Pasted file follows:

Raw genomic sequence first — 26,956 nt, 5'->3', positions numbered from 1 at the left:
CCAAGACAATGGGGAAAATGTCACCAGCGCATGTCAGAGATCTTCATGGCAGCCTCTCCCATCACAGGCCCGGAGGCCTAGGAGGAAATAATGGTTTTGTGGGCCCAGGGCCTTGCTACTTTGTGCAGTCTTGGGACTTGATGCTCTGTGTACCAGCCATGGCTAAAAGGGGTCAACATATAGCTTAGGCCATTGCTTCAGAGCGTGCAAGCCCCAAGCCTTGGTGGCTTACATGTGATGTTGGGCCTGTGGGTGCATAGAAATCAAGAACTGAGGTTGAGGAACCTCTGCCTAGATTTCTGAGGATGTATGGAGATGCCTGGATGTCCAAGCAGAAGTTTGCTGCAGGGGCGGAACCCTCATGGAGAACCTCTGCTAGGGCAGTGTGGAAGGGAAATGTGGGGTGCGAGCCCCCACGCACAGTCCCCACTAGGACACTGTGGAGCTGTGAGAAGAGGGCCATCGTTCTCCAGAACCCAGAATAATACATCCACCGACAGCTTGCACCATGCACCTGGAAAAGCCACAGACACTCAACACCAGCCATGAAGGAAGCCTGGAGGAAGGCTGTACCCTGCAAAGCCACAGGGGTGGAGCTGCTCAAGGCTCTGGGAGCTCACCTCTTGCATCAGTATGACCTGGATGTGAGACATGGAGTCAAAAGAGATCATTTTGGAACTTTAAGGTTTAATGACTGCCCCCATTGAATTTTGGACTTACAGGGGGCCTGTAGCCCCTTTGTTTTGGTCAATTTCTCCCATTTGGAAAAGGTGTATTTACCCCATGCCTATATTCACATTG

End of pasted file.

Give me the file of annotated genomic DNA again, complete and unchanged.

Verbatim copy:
Raw genomic sequence first — 26,956 nt, 5'->3', positions numbered from 1 at the left:
CCAAGACAATGGGGAAAATGTCACCAGCGCATGTCAGAGATCTTCATGGCAGCCTCTCCCATCACAGGCCCGGAGGCCTAGGAGGAAATAATGGTTTTGTGGGCCCAGGGCCTTGCTACTTTGTGCAGTCTTGGGACTTGATGCTCTGTGTACCAGCCATGGCTAAAAGGGGTCAACATATAGCTTAGGCCATTGCTTCAGAGCGTGCAAGCCCCAAGCCTTGGTGGCTTACATGTGATGTTGGGCCTGTGGGTGCATAGAAATCAAGAACTGAGGTTGAGGAACCTCTGCCTAGATTTCTGAGGATGTATGGAGATGCCTGGATGTCCAAGCAGAAGTTTGCTGCAGGGGCGGAACCCTCATGGAGAACCTCTGCTAGGGCAGTGTGGAAGGGAAATGTGGGGTGCGAGCCCCCACGCACAGTCCCCACTAGGACACTGTGGAGCTGTGAGAAGAGGGCCATCGTTCTCCAGAACCCAGAATAATACATCCACCGACAGCTTGCACCATGCACCTGGAAAAGCCACAGACACTCAACACCAGCCATGAAGGAAGCCTGGAGGAAGGCTGTACCCTGCAAAGCCACAGGGGTGGAGCTGCTCAAGGCTCTGGGAGCTCACCTCTTGCATCAGTATGACCTGGATGTGAGACATGGAGTCAAAAGAGATCATTTTGGAACTTTAAGGTTTAATGACTGCCCCCATTGAATTTTGGACTTACAGGGGGCCTGTAGCCCCTTTGTTTTGGTCAATTTCTCCCATTTGGAAAAGGTGTATTTACCCCATGCCTATATTCACATTG